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MedPAC recommends ASCs submit cost data, against updating conversion factor: 3 key points

In MedPAC's 2019 commission report to Congress, the commission made several recommendations related to ASCs.

Here are the key recommendations:

1. Although CMS has decided to use the hospital MB index to update the ASC conversion factor from 2019 to 2023, the commission recommended CMS not update its conversion factor for ASCs in 2020. Dating back to 2010, the commission's report recognized the CPI-U doesn't reflect the input costs of ASCs, but the commission doesn't support using the hospital MB index to update the ASC conversion factor "because evidence indicates that the hospital MB index does not accurately reflect the costs of ASCs."

While assessing the need to update the conversion factor for 2020, the commission maintained objectives including continuing access to ASCs, providing adequate physician pay, and keeping the financial pressure on physicians to control costs.

The projected hospital MB index update would have a 2.6 percent increase in 2020. The commission estimates that following its recommendation would decrease federal spending by $50 million to $250 million in the first year.

"Because of the growth in the number of ASCs and the increase in ASCs' revenue from Medicare, we do not anticipate that this recommendation will diminish beneficiaries' access to ASC services or providers' willingness or ability to provide those services," states the report.

2. CMS should require ASCs to submit cost data. "Cost data would enable CMS and the Commission to examine the growth of ASCs' costs over time and evaluate Medicare payments relative to the cost of an efficient provider, which would help inform decisions about the ASC payment update. Cost data are also needed to evaluate whether an alternative input price index would be and appropriate proxy for ASC costs," the commission states in the report.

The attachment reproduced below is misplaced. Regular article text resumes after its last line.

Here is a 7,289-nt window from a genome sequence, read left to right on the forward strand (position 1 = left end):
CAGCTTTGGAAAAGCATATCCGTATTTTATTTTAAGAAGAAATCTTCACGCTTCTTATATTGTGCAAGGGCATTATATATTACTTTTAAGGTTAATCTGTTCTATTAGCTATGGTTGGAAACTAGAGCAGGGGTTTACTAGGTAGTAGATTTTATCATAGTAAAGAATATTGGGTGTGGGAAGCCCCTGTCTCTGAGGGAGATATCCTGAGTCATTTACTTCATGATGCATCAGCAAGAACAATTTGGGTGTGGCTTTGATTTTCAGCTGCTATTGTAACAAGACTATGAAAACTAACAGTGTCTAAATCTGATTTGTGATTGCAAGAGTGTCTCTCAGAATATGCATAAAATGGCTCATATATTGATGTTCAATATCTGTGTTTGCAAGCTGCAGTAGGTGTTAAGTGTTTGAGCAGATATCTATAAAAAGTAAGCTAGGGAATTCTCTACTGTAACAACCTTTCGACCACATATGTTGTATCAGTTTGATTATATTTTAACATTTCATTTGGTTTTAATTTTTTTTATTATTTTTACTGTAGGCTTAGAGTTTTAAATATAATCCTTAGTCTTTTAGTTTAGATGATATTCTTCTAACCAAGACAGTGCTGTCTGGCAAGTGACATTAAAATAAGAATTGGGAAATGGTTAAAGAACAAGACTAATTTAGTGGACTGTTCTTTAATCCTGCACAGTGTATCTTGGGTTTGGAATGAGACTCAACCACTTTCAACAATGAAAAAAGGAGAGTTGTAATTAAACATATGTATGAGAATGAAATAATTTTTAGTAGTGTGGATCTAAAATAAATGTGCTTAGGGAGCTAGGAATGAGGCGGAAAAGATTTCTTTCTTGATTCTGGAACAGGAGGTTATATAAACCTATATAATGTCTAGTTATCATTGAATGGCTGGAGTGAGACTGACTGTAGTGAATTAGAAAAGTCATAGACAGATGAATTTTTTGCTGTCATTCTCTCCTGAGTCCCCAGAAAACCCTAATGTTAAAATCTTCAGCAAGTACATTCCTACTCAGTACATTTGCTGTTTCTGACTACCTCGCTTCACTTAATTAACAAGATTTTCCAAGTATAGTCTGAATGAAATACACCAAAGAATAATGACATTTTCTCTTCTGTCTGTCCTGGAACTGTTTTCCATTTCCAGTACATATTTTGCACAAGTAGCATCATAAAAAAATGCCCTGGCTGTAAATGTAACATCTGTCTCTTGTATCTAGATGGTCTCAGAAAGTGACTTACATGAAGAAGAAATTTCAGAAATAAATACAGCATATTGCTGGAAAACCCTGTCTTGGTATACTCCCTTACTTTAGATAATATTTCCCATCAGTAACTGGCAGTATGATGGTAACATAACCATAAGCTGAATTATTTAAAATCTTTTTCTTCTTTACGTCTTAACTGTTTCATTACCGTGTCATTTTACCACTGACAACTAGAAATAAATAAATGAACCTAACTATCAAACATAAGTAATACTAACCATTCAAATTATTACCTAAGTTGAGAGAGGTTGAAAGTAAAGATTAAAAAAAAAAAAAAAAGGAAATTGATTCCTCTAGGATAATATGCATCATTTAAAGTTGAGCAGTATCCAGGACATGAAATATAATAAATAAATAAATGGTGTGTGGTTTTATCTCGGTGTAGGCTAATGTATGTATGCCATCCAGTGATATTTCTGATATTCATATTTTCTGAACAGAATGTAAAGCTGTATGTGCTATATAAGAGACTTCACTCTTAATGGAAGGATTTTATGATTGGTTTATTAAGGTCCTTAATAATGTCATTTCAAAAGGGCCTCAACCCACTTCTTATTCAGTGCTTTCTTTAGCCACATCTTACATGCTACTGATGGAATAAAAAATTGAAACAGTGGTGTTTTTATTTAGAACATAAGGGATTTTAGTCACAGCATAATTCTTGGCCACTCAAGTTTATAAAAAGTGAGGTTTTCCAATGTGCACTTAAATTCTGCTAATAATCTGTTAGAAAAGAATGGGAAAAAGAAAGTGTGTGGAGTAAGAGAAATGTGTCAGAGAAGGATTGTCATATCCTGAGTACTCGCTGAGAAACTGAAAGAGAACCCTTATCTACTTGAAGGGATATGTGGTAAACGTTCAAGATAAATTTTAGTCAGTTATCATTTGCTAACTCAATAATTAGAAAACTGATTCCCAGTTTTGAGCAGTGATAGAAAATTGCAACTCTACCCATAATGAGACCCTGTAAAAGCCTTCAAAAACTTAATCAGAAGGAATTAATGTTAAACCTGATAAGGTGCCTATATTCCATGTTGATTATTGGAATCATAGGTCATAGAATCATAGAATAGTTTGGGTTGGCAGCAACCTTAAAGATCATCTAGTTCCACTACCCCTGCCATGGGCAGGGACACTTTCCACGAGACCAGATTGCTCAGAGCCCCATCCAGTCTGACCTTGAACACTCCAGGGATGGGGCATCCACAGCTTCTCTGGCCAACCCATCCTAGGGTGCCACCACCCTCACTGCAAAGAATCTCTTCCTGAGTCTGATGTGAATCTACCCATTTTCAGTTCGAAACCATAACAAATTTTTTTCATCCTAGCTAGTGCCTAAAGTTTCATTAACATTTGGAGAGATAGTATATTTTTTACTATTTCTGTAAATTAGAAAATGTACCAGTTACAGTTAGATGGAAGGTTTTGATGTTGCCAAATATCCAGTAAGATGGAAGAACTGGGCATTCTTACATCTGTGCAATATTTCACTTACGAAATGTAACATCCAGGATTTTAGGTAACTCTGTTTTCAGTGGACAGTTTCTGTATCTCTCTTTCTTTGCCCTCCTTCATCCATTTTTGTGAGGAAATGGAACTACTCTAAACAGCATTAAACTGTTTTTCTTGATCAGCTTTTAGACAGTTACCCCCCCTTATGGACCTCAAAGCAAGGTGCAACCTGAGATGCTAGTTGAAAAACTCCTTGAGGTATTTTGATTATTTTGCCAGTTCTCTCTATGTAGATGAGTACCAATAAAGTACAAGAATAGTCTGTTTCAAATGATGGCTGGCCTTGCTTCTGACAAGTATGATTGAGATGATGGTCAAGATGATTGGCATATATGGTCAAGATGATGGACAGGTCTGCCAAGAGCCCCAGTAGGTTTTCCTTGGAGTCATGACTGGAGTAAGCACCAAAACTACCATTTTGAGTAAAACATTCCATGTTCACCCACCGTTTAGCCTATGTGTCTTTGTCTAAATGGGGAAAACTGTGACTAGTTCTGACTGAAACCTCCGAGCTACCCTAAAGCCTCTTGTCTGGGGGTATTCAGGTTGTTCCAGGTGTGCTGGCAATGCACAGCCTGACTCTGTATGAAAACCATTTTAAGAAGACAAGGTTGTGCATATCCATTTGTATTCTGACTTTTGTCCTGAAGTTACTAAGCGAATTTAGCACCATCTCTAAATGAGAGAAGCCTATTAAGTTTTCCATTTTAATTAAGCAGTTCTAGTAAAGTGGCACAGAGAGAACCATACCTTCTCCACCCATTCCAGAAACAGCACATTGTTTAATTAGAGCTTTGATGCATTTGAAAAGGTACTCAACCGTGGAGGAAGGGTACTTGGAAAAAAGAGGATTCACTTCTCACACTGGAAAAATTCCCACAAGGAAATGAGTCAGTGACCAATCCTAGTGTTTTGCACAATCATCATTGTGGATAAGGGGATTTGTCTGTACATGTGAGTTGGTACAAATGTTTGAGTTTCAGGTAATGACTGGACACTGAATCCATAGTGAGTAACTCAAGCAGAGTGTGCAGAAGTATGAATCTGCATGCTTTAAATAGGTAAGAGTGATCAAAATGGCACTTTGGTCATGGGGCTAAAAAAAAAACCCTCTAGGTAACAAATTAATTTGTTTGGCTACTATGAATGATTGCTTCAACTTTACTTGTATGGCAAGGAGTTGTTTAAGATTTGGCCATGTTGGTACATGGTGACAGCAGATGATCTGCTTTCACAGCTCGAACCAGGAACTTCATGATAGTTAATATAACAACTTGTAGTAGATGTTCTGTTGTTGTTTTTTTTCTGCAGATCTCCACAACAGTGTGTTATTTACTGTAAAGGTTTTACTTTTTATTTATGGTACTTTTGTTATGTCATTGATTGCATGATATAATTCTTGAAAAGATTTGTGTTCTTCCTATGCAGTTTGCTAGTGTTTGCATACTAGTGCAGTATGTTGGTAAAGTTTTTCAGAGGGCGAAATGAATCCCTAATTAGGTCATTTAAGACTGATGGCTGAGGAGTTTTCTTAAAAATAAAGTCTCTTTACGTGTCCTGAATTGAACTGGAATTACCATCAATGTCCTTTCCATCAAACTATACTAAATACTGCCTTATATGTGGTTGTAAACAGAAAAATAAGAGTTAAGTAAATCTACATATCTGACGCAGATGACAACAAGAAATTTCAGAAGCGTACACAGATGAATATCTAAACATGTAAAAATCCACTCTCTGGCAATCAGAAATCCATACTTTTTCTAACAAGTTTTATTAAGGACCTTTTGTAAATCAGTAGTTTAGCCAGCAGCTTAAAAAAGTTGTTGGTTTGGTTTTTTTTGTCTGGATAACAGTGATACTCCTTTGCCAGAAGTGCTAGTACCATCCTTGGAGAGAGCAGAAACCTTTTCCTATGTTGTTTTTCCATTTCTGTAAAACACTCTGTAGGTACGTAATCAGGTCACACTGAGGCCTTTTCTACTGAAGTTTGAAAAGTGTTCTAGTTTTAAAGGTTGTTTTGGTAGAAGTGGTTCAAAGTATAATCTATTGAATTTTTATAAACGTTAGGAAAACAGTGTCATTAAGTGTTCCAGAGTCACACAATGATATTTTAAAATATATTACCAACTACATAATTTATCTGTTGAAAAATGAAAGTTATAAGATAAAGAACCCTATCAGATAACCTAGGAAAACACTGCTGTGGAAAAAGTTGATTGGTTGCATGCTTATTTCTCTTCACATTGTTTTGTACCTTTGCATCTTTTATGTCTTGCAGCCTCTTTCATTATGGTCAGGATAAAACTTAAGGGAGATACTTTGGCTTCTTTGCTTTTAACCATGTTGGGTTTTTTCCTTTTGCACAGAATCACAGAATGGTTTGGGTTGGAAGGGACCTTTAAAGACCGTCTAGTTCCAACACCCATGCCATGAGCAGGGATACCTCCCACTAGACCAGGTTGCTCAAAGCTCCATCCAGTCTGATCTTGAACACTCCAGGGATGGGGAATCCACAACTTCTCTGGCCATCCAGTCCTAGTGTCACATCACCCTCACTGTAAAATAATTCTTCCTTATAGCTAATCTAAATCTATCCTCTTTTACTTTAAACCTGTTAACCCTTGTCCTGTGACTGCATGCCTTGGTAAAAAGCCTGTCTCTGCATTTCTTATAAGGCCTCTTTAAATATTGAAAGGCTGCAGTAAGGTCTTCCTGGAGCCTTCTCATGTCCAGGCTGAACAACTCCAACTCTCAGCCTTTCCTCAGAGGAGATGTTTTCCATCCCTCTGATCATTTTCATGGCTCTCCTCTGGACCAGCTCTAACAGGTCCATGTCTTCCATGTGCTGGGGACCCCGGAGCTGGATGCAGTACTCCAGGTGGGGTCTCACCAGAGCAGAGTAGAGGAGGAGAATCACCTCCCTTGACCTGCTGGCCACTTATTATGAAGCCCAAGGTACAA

The commission believes ASCs should be able to compile and submit cost data, especially if CMS limits the scope of the cost reporting. However, the commission recognized ASCs could incur "minimal administrative costs" associated with tracking and submitting cost data. "We believe accounting is standard practice in the ASC industry, and ASCs should be able to draw cost data from that source," the report states.

3. Instead of taking a long assessment period, CMS should seek ASC cost data quickly. The commission recommended against CMS taking a five-year period to assess ASC cost reporting feasibility and instead gather ASC cost data quickly. "ASCs are profitable organizations and the number of ASCs and the volume of services continue to grow. Therefore, we believe it is unnecessary for CMS to spend five years assessing the feasibility of collecting cost data from ASCs," the report states.

More articles on surgery centers:
Number of Medicare-certified ASCs per state | 2019
6 hospitals, health systems opening or planning ASCs
Surgery Partners in 2019: 6 points of strategic growth – de novos, payer partnerships & total joints

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